Yesterday, I had a long phone conversation with a man who is incarcerated at Rikers Correctional Facility in New York. What he described for me only confirmed every other first-hand description of the deplorable conditions there. The men don’t have soap. I don’t mean special soap. I mean they don’t have soap at all. Even though we learned that incarcerated men are making hand sanitizer, they don’t have any for the incarcerated men at Rikers. They are sleeping within feet of one another. The unit is filthy and has not been cleaned or sanitized in weeks. The man I spoke with said that the officers openly told him they were afraid to clean it.
He went on to tell me that even most of the guards and officers are not wearing masks or gloves. Of course, not a single incarcerated person has been given any such thing. At a time where the CDC and virtually every doctor in the nation has demanded that we practice social distancing, these men simply cannot do any such thing where they are.
And as a result, Rikers currently has the highest rate of infection of any place in the world. It’s growing at a pace ten times that of New York and 75 times faster than that of the United States. It’s growing faster than the worst hit cities in Italy or China. If the US is now the epicenter of the pandemic, and New York is the core of that epicenter, then Rikers is ground zero.
And don’t tell me that bullshit about “if you do the crime, you do the time.” Not a single person at Rikers has been given the death penalty. The man I spoke with, like most men at Rikers, has not even gone to court yet. He hasn’t been found guilty of anything. What about his presumption of innocence? In fact, he can’t go to court because it’s closed. He’s just stuck there, like a sitting duck, damn near bound to get the coronavirus any day now.
The infirmary and infectious disease unit is overwhelmed. The virus is spreading just as rapidly among the staff. And now it’s spreading like wildfire in other jails and prisons all over the country. It’s spreading among police departments. 1,200 NYPD cops have it and an astounding 5,600 of them are out sick. At this point, the argument could be made that the NYPD, alongside the guards and officers at Rikers, are among the primary people spreading it. Because their very methods are literally hands on, we have no idea how many people those officers have spread the virus to.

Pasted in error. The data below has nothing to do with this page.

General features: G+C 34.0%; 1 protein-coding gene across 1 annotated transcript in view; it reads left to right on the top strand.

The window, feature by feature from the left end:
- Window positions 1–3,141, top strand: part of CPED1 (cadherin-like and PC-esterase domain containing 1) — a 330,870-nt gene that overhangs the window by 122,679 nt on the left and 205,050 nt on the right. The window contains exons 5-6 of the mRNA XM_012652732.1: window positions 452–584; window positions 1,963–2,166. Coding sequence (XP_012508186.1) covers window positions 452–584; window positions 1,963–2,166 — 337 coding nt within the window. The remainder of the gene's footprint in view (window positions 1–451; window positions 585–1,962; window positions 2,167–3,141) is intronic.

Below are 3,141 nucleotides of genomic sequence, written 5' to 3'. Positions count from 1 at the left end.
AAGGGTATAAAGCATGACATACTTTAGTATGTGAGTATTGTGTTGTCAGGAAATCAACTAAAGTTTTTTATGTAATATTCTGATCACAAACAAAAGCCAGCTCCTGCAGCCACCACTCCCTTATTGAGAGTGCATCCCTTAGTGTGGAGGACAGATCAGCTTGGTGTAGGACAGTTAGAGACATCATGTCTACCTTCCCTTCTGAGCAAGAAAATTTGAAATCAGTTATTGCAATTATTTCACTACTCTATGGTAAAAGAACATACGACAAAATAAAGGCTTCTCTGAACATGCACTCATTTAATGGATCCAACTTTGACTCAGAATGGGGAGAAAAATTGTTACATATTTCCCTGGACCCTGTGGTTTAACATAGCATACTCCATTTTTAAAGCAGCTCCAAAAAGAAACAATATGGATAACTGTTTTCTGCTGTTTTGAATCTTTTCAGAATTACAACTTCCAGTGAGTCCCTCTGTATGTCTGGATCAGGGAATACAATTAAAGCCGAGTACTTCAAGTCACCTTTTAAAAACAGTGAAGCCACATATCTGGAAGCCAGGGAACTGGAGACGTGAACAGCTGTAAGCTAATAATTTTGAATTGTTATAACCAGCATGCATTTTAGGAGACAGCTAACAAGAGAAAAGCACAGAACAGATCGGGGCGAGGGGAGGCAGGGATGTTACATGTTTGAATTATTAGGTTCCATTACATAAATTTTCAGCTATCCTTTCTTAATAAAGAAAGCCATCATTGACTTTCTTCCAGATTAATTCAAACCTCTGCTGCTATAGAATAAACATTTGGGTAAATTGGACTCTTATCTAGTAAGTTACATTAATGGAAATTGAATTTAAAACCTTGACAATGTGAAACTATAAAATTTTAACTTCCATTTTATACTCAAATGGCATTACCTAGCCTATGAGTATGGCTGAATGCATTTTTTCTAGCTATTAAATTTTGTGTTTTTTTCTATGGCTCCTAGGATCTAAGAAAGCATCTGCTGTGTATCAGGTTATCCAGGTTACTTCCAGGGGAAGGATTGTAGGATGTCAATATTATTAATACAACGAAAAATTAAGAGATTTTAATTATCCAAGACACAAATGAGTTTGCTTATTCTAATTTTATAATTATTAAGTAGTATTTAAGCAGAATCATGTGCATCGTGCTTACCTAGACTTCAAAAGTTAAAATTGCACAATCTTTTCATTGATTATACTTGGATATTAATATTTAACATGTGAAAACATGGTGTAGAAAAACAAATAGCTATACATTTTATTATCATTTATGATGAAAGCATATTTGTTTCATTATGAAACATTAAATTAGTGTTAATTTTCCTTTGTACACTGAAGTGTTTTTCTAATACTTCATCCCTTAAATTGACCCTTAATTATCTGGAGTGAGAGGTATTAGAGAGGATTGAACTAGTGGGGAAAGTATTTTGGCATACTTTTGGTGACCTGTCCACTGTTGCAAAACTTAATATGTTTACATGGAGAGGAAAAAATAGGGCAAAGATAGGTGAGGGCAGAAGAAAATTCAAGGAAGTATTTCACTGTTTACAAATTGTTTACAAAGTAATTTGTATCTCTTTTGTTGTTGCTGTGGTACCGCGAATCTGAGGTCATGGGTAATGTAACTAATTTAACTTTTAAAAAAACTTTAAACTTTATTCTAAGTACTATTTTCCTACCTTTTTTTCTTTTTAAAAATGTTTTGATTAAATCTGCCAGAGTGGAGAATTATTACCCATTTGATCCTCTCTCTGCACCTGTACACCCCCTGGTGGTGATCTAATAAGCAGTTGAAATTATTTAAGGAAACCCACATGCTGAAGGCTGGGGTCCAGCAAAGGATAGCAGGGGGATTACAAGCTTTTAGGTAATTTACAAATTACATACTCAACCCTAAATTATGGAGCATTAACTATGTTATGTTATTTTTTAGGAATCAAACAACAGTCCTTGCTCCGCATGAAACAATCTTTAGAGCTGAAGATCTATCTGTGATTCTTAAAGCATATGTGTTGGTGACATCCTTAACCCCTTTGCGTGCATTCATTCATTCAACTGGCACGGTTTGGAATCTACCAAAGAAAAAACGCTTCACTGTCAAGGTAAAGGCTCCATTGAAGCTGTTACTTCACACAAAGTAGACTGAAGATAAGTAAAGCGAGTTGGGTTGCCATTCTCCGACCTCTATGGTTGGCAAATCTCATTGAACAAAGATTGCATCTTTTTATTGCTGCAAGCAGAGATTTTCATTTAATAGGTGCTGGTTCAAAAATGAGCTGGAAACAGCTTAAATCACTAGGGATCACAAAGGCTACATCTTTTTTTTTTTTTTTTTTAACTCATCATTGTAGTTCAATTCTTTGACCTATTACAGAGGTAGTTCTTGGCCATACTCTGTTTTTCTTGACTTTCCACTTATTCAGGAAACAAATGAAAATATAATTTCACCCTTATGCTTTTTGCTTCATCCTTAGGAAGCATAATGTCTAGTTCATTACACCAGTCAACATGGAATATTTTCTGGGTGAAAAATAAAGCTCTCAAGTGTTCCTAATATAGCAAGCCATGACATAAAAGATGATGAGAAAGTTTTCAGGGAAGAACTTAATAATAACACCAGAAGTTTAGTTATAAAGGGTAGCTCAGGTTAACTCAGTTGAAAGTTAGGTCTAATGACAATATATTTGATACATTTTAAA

But the difference is this — once the officers contract it, they can go home. They can go to the doctor or hospital of their choice. They can practice social distancing. They can be quarantined until they get well. But at Rikers, or jails and prisons around the country, no such privilege exists. People are literally stuck in unsafe, unsanitary conditions where social distancing is not even possible. Send a crime scene cleaning company into Rikers with hazmat suits in there to clean the whole place. Start there. Test every single person at Rikers, from the staff to those who are incarcerated, and quarantine everybody who tests positive. Then, isolate every person who does not have the virus from everybody who does. And release every single person from Rikers who can be released unless it is abundantly clear that they will be an active danger to society. If they have to be on supervised release, so be it.
But unless more drastic measures are taken at our nation’s jails and prisons, it’s going to cost countless people their lives. It’s already started. And if drastic safety measures are ignored, that’s what genocide is. When a nation knows the steps that can be taken to save a class of people, but deliberately refuses to take those steps, causing their sickness and death — that’s genocide.
At the end of each story we publish about the coronavirus, we are now sharing the following information:
Coronavirus, officially named SARS-CoV-2 but also known as COVID-19, is a novel virus that causes a number of respiratory illnesses, including lung lesions and pneumonia. The virus spreads easily from person to person through the air when a sick person breathes, talks, coughs or sneezes.
COVID-19, which originated in Wuhan, China, has spread to some 180 countries. More than 874,000 people around the world have become infected and more than 43,000 people have died. On March 11, the World Health Organization (WHO) declared COVID-19 a worldwide pandemic. President Donald Trump declared the COVID-19 outbreak a national emergency on March 13. Less than two weeks later, on March 26, the United States surpassed China in the number of COVID-19 cases.
Symptoms of COVID-19 can take between two to 14 days to appear. The CDC recommends calling your doctor if you think you have been exposed to COVID-19 and develop symptoms, including fever, cough and difficulty breathing. If you also experience persistent pain or pressure in the chest, new confusion or inability to arouse and bluish lips or face, seek medical attention immediately.
In order to keep yourself and others safe, be sure to wash your hands frequently, practice social distancing and avoid touching your face. The CDC is recommending that gatherings of 50 people or more be canceled for the next eight weeks. Click here for information on how to prepare for a quarantine.